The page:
star filled galaxy,
dark emptiness unending—
talk me off this ledge.

Becka Chester

In 1672, Matsuo Basho published an anthology of verse he called Kai oi (“The seashell game”). The title refers to a custom among Japanese children of comparing two shells to determine which was more beautiful. The winners would be collected in a separate pile, and the shells in that pile would also be paired for comparison. This process of elimination would be repeated until only one shell remained.

Following the old custom, Basho applied this same process to selecting the haiku for his anthology. The poems he chose were already good, some of them masterpieces, but Basho paired them anyway in order to refine his understanding of haiku.

There were two possible winners for our haiku challenge on the fall season word “galaxy,” both written by Becka Chester. Choosing between them was difficult but instructive. It is tempting to evaluate a haiku written in English on the basis of how well it imitates a Japanese haiku in style or technique. Following that criterion, the winner would have been obvious.

immense galaxy,
cleaved cleanly down the middle
by a shooting star

The image is immediate, memorable, and devastatingly simple. The language is also restrained. The poet hasn’t said too much . . . or too little. And nothing whatsoever about herself.

That is not unusual. Japanese haiku often avoid direct mention of the poet’s thoughts or feelings, although this is hardly an inflexible rule. Even so, the poem conveys something beyond mere visual wonder. The dispassionate tone of the middle line masks an undertone of horror. Are we witnessing a vivisection? What is about to be revealed?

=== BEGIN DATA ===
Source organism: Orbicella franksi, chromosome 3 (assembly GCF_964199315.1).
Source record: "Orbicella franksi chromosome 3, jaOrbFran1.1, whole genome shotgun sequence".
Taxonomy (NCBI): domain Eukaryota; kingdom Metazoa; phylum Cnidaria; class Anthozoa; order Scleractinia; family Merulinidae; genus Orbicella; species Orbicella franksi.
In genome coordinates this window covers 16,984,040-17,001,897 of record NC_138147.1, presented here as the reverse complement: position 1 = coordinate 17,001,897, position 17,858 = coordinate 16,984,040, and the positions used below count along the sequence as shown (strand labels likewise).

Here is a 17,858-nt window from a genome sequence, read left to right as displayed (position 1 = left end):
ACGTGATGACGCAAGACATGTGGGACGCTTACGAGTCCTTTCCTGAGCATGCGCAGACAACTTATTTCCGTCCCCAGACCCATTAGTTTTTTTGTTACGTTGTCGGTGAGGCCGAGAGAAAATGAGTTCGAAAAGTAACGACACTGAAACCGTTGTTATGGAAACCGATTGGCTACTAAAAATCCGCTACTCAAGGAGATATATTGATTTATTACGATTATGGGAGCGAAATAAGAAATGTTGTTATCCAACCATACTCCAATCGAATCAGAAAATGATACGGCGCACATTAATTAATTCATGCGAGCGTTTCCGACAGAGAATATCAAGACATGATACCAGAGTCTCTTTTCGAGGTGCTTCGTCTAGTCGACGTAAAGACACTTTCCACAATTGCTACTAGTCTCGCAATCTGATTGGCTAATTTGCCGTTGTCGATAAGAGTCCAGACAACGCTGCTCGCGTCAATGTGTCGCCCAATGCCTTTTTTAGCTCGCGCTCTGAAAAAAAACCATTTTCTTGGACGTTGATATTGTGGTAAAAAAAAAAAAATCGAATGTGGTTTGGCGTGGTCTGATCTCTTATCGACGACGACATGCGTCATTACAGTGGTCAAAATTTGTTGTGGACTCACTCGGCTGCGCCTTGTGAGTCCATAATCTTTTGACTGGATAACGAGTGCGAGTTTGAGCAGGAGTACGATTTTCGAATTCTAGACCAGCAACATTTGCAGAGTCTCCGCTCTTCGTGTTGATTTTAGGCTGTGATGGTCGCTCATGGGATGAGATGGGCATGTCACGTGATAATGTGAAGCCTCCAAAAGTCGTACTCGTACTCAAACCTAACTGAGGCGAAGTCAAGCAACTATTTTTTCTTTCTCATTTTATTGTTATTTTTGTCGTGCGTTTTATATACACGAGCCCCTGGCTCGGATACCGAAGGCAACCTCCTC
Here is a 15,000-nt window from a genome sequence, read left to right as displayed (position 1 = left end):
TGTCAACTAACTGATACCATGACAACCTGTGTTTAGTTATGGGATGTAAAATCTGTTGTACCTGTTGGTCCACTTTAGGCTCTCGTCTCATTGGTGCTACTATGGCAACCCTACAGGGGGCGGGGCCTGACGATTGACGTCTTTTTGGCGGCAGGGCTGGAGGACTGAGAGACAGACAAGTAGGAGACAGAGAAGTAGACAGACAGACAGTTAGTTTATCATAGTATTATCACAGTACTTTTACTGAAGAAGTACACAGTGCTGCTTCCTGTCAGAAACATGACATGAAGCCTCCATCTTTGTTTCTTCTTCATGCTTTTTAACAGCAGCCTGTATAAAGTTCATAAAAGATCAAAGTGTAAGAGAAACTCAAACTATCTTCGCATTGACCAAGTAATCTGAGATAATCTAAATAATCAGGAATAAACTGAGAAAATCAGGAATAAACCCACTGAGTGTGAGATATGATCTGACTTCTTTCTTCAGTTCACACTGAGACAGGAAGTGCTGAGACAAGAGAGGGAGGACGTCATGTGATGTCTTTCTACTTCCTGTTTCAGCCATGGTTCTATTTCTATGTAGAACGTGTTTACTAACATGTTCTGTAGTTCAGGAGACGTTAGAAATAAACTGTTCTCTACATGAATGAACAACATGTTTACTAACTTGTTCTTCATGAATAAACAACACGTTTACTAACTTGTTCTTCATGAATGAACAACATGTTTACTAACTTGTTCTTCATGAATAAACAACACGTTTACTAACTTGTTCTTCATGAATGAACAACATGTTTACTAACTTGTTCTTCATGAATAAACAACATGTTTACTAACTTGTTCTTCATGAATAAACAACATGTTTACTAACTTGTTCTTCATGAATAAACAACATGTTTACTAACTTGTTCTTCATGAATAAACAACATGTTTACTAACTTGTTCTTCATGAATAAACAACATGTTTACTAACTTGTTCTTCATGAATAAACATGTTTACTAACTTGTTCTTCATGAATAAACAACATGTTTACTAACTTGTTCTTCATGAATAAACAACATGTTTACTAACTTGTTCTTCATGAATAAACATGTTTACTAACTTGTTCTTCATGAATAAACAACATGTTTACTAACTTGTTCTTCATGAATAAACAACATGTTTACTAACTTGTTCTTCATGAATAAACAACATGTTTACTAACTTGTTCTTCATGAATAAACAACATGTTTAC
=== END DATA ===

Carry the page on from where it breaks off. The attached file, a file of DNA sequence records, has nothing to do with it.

A haiku like that—edgy, but still traditional—could have been written by a contemporary Japanese poet. But not the one that follows. The American colloquial expression in the final line has no equivalent in Japanese.

star filled galaxy,
dark emptiness unending—
talk me off this ledge.

In the opening line, the poet offers the vision of a cosmos brimming with billions of stars. But she quickly walks back that impression. As many stars as there are in the galaxy, there is a lot more darkness. Infinitely more darkness.

The words “dark emptiness unending” could have come straight from the pages of Paradise Lost, where John Milton describes the flames of hell as emitting not light but its opposite. “Darkness visible” he calls it. That is what the poet has accomplished in her haiku. She has made visible “the abyss.”

That is the setup for the final line. Where is this ledge the poet speaks of? “Where is it not?” she would probably reply. Wherever she goes, there it is. The real precipice is within.

And yet, if the last line is an expression of existential dread, it is also an effort to reach beyond it. We can’t talk ourselves off the double ledge of isolation and loneliness that characterizes so much of life in the 21st century. We can only do that for one another. Increasingly, in English at least, that is what haiku are for.

The Tricycle Haiku Challenge asks readers to submit original works inspired by a season word. Our moderator, Clark Strand, selects the top poems to be published in Tricycle with his commentary. See past winners and submit your own haiku here.

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